Hello, everyone! This summer, the HC team is hosting Humanities Commons’ Summer Refresh Workshop online. While it will be similar to last year’s HC Summer Camp, Humanities Commons’ Summer Refresh Workshop will last just one week and will be held twice during the summer: once in July and a second time in August. Additionally, Humanities […]
I’m sure I’m not the only one that could use some time set aside to update my digital presence. Do you have any conferences, publications, projects, and/or teaching experience from this past year that you’ve yet to add to your HC profile? Do you want to learn more about how to effectively share this information […]
I am Associate Professor of English at the University of California-Riverside, where I am a member of the Southeast Asian Studies program, SEATRiP (Southeast Asia Theater, Ritual, and Performance). I research and teach global anglophone literatures (South Asia and Southeast Asia) from a postcolonial perspective and also work on contemporary British literature. I am the current contributor for Southeast Asia in the “New Literatures” section of the Year’s Work in English Studies. If you would like a copy of any of my journal articles or book chapters, please do not hesitate to contact me by email (firstname.lastname@example.org).
Welcome to the first round of the Humanities Commons Summer Refresh Workshop, which will run from today, July 8th to Friday, July 12th. Each day, we will focus on a different component of your online professional presence and encourage each other to make any necessary updates. By participating in this workshop, you will give yourself a week […]
Research has been carried out since 2002 on domestic material of the 5th century BC from the site of Morgantina, located in the hills of east-central Sicily. Two settlements have been uncovered at Morgantina: one on the Cittadella hill, reportedly destroyed in 459 BC (according to Diodorus), and the other on the adjoining Serra Orlando ridge, founded by at least 430 BC. Since the site features two well-dated and discrete sets of artefacts, it presents an excellent opportunity to track the behaviour of ancient populations over time. Among the results of this research is the discovery that choices made by consumers at Morgantina from the array of available imported pottery, particularly the black gloss ware made at Athens, varied widely between the first and second halves of the century. While consumers have often been ignored by archaeologists and historians in favour of concentrating on groups that are easier to identify, such as manufacturers and merchants, consumption of imported products has been explored in anthropological terms by Michael Dietler, among others, and in economic terms – albeit to a lesser extent – by Lin Foxhall. Their approaches have focused on the meanings of objects in foreign cultures, leaving aside the decision-making process that leads to the purchase or rejection of a consumer good. This paper seeks to develop an interpretative model of consumption in the ancient world derived not only from the work of the above-mentioned scholars, but also from buying habits and the notion of consumer choice. By examining the ability of consumers to choose, and the choices they made, a better understanding of the role of imports within Mediterranean societies can be formed.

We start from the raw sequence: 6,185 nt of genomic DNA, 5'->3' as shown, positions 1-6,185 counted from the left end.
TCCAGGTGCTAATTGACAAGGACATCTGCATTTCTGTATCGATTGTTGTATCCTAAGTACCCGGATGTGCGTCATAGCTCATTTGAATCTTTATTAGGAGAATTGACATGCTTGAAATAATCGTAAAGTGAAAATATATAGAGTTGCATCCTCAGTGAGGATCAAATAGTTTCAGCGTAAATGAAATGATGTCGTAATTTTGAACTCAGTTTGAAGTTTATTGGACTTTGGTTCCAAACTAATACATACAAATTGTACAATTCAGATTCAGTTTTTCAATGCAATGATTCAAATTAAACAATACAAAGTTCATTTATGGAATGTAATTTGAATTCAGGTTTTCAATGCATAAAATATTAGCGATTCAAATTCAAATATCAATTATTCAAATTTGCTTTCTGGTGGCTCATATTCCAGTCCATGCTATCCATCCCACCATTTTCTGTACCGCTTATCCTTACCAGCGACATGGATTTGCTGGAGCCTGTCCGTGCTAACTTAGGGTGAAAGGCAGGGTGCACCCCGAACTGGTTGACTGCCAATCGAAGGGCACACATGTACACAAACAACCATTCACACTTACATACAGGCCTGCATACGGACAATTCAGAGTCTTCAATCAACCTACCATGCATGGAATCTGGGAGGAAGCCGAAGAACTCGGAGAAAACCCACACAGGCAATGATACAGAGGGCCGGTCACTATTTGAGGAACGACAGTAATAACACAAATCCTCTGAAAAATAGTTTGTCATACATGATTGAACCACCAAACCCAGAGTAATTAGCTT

In 1587 the Flemish composer Carolus Luython, employed by Holy Roman Emperor Rudolf II, published an unusual motet collection in Prague. Titled Popularis anni jubilus, the collection describes the sounds and rituals beloved by Central European peasants, recasting them as the ecstatic songs of rustic laborers (jubilus) famously celebrated by Saint Augustine in his Psalm commentaries. Highlighting the composer’s collaboration with the Czech cleric who wrote the motet texts, this study serves as a corrective to the interpretative frameworks that have broadly shaped discourses on Central European musical and religious practices in the early modern period. To make sense of the print’s raucous parade of drunken revelers, mythological figures, honking geese, and the Christ child, this analysis sets aside the hermetic lens typically used to account for the cultural products of the Rudolfine court and turns instead to contemporary theological tracts and writings by Augustine and Ovid that were foundational to the literary worlds of Renaissance humanists. Doing so brings into focus an ordered sequence of motets that offers some of the earliest and most vivid documentation in Central Europe of lay practices associated with the major feasts of the church year, from the bonfires on the Nativity of St. John the Baptist to the drowning of winter on Laetare Sunday. At the same time, this study shows the extent to which such ‘‘folk’’ traditions, parsed along national lines since the nineteenth century, had in fact long occupied common ground in the diverse territories of Habsburg Central Europe.